Supplementary Retirement Scheme (SRS) is a voluntary scheme to save for retirement. It helps you to save tax with a few caveats, and since it’s December now I thought it’d be helpful to go through SRS before the year ends. For those who are unfamiliar with the scheme, I’ll run through how it works first before going into the pros and cons of it.
Opening an account
You can choose to open an account with one of the three operators (DBS, OCBC, or UOB), and contribute any amount at any time as long as you are within the contribution limit for the year. There really isn’t much difference between the operators as far as I can tell, so you could just pick one you’re familiar with. They do sometimes compete on promos, so that’s something you might want to shop around for.
Do open your account soon as retirement age is increasing each year until it hits 65; learn more about that here.
Contribution and benefit
The current contribution limit is S$15,300 within a year for Singaporeans and permanent residents, and S$35,700 for foreigners. Every dollar contributed to your SRS gets you a dollar of tax relief for that year.
For someone earning S$100,000 of income in the 11.5% bracket, contributing the maximum of S$15,300 saves them a good S$1,759.50 of income tax. That’s a significant amount of savings which only increases if your income falls in even higher tax brackets.
The “catch” of SRS is that withdrawals before retirement age are subject to a 5% penalty. The amounts withdrawn will also be taxed at the prevailing tax rate. This means that someone who withdraws S$10,000 will only get S$9,500, and the S$10,000 withdrawn is also added to their chargeable income and subject to income tax. SRS is after all meant to help individuals save for retirement, so withdrawals before that are highly discouraged.
Those who start withdrawing when they reach their statutory retirement age, however, can enjoy significant tax savings. Amounts withdrawn after one’s statutory retirement age is subject to lower tax as only 50% will be considered chargeable income.
You can also spread the withdrawals over a 10-year period to maximise your tax savings. The magic number to withdraw each year is S$40,000 a year because 50% of that amount is S$20,000, and assuming you have no other income during retirement, this amount is completely tax free. Given that our income tax structure is progressive, amounts higher than S$40,000 per year still make sense since the tax rates are relatively low at the first couple of brackets or so.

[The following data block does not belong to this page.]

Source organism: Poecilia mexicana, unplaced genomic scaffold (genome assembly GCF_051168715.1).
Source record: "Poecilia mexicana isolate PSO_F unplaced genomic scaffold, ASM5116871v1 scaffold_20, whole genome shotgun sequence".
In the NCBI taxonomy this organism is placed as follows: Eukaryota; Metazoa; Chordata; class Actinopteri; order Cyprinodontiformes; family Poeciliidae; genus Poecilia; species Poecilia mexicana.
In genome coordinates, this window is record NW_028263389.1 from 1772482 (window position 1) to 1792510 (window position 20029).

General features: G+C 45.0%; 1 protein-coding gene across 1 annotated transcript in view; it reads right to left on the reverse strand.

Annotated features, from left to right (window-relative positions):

The SRS account, regardless of which bank you open it with, offers a paltry 0.05% p.a. interest on funds you place inside, so you should definitely put your SRS money to work. There is little point in saving on tax if your money is withering away due to inflation.
There are restrictions to the investments you can make – no cryptocurrency or meme stocks to be bought here – but I feel that restrictions sometimes save us from ourselves.
You can invest SRS money in the following:
- endowment insurance
- locally listed stocks/bonds
- unit trusts
- Singapore government bonds (SGS bonds, SSB, t-bills)
- fixed deposits
I personally put my SRS savings in SSBs while investing a monthly amount via Endowus. I’ll probably talk about my SRS investment strategy separately, but I use Endowus owing to its relatively low fees and investment philosophy which I’m happy with right now. This isn’t sponsored, but we both get some fee rebates if you sign up through my link.
Cut-off for 2022
Based on what I can find from their websites, the following is the latest you need to contribute funds into your SRS to qualify for tax relief this year (i.e. Year of Assessment 2023). Do confirm with your bank, or simply don’t wait till the last minute:
|Bank||Last Day to Contribute for YA2023||Timing|
|DBS||31st December 2022||7.00PM|
|OCBC||31st December 2022||9.00PM|
|UOB||31st December 2022||Not specified|
Account opening should be instant, or at least that’s what I experienced with DBS.
The gist of SRS is this: contribute to save on taxes now while you should be more financially productive, invest the SRS sums over a long-time period, then withdraw from this account and pay less or even no tax during your retirement.
Personally, I feel that people in the lower tax brackets should probably conserve their liquidity instead of contributing to SRS, especially since the tax savings are quite low. Those in the 7% tax bracket, however, can start calculating whether it’s worthy to contribute to SRS, while those in the brackets of 11.5% and above should strongly consider doing so.
There are some criticism of SRS which I addressed in the video above, but if you want a written article on that do stay subscribed to the Telegram group.
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